The suicide of a 13-year-old junior high school boy in Otsu in October 2011, apparently due to bullying, has shocked the nation. The bereaved family of the boy, who jumped to his death on Oct. 11 from his family’s condominium, has filed a ¥77 million compensation lawsuit against the Otsu city government.

The city at first denied a relationship between the boy’s suicide and bullying. But on July 17, the city expressed its readiness to start talks to reach an amicable settlement with the family because of the possibility that such a relationship existed. Mayor Naomi Koshi expressed her apology at the city office to the boy’s family.

It has now surfaced that there were clear signs that the boy was being bullied. The question is why teachers did not take proper action immediately to help the boy.

According to the school principal and the city’s board of education, six days before the boy’s suicide, the homeroom teacher was notified by a student that the boy was being bullied in a toilet, and was being struck with more punches than the student fighting him. The teacher later asked the boy what happened, and he replied that it was a fight but that he wanted to get along with the other boy. The teacher also asked the other boy what happened.

The teacher then consulted with several other teachers. It was pointed out that the other boy was stronger and might be inclined to bully. But the teachers concluded that the fight did not look like a case of bullying and agreed to watch the situation carefully.

This consultation among teachers lasted only about 15 minutes. The homeroom teacher did not question in detail the student who reported the toilet incident.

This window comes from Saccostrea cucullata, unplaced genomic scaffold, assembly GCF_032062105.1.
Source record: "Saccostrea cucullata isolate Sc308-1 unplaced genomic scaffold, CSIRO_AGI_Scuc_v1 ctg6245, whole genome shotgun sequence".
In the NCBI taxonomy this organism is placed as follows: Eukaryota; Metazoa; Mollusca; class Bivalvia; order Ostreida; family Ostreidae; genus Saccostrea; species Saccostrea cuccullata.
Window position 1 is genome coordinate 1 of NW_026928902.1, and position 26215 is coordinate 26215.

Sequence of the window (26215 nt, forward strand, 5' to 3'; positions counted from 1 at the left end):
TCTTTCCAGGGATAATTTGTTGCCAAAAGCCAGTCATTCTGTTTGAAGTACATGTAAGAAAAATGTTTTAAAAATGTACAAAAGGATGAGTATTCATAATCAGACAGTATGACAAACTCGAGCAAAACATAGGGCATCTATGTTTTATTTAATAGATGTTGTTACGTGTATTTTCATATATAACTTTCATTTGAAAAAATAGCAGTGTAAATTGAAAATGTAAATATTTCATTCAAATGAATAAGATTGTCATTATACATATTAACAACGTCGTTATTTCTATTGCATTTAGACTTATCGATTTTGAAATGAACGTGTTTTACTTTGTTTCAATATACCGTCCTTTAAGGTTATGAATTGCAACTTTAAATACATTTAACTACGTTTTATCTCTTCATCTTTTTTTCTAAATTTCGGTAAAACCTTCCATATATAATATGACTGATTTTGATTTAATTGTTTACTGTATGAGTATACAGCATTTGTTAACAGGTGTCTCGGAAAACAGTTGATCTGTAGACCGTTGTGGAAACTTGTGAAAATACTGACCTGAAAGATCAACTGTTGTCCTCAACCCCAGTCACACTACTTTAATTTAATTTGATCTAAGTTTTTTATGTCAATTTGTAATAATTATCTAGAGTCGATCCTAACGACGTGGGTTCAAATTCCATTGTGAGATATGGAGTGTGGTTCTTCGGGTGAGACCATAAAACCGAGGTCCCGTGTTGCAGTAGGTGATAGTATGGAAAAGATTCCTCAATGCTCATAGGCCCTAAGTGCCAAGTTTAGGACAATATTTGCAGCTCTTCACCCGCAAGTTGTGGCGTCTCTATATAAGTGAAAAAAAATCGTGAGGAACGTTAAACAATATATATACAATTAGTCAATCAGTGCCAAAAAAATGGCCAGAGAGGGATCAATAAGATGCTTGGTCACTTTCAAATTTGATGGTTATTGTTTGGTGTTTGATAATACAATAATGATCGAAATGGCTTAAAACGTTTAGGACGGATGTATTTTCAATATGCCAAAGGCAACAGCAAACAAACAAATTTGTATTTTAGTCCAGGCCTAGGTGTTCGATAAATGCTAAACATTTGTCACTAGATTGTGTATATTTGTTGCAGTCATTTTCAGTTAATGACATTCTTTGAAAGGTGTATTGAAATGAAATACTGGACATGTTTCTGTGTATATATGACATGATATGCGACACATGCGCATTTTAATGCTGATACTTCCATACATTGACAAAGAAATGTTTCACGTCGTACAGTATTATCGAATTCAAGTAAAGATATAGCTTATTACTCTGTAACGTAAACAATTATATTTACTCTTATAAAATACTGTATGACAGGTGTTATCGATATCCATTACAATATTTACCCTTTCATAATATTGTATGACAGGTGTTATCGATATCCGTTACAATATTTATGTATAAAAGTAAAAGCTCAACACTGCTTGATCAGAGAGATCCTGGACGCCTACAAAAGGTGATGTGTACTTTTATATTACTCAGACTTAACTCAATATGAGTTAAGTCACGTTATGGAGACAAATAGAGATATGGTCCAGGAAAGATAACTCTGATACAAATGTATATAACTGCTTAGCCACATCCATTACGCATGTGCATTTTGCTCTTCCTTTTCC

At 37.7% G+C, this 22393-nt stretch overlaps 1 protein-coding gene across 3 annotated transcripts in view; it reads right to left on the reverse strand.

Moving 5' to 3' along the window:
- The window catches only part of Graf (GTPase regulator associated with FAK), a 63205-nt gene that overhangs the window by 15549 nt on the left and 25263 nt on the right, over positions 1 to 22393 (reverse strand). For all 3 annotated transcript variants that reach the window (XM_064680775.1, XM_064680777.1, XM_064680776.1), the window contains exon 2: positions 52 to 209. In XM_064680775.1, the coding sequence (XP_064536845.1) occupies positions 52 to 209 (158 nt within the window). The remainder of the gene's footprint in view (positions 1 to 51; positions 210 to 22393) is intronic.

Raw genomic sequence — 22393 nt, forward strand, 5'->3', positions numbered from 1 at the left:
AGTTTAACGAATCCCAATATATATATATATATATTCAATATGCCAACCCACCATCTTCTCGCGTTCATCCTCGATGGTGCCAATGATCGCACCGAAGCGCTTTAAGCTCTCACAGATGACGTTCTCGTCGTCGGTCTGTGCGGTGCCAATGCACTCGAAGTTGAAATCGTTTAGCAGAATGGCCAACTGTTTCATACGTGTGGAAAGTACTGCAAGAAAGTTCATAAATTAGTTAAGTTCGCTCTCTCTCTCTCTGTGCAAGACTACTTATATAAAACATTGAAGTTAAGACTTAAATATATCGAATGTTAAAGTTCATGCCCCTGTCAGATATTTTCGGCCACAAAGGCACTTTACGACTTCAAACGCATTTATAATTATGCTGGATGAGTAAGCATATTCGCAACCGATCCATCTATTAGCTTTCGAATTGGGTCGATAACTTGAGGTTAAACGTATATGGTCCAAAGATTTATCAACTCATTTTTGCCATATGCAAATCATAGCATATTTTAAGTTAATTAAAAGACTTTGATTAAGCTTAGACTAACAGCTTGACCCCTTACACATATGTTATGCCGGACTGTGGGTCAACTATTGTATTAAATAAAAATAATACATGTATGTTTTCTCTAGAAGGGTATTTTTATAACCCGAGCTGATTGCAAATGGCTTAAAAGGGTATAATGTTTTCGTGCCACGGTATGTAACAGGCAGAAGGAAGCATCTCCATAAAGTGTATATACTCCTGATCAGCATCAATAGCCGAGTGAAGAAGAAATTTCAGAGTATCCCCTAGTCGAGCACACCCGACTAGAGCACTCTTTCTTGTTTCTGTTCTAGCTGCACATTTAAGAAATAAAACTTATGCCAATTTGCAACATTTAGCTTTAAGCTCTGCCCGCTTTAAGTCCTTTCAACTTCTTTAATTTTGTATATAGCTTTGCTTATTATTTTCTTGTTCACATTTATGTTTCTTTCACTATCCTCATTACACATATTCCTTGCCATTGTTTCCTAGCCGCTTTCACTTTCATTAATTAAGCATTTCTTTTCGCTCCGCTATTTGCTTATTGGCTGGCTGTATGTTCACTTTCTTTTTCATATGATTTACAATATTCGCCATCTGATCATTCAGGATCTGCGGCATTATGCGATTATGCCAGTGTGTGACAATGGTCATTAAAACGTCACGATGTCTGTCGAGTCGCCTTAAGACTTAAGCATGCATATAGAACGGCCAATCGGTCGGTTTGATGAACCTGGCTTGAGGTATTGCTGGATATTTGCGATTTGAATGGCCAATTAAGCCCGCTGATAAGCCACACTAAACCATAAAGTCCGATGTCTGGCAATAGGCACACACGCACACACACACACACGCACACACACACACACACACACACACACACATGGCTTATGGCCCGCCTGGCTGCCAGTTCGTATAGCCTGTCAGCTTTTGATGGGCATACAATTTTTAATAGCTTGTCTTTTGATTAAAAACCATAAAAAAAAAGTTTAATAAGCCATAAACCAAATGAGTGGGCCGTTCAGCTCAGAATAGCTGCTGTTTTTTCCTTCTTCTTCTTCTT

As the school principal admitted in a July 14 news conference, the homeroom teacher’s questioning of the students was insufficient. The teacher forgot to ask the student who reported the toilet incident an important point: Why did he think that the boy was being bullied?

The teachers failed to follow the lessons of past bullying cases that if they receive any information whatsoever hinting at bullying, they should thoroughly investigate the situation.

The principal held an appallingly late news conference — deciding to do so only after the police searched the school on July 11. This kind of behavior only deepens the suspicion that the school wanted to hide critical information. It wasn’t until July 13 that the city made public the results of two questionnaire surveys conducted at the school after the boy’s suicide.

The board of education did not carry out a thorough investigation to determine what facts related to the possibility of bullying, despite a number of descriptive responses in the surveys hinting that the victim had been bullied.

At the very least, a truly independent third-party investigation should take place to determine exactly what transpired and what the school and board did wrong so that similar tragedies will not take place.

In a time of both misinformation and too much information, quality journalism is more crucial than ever.
By subscribing, you can help us get the story right.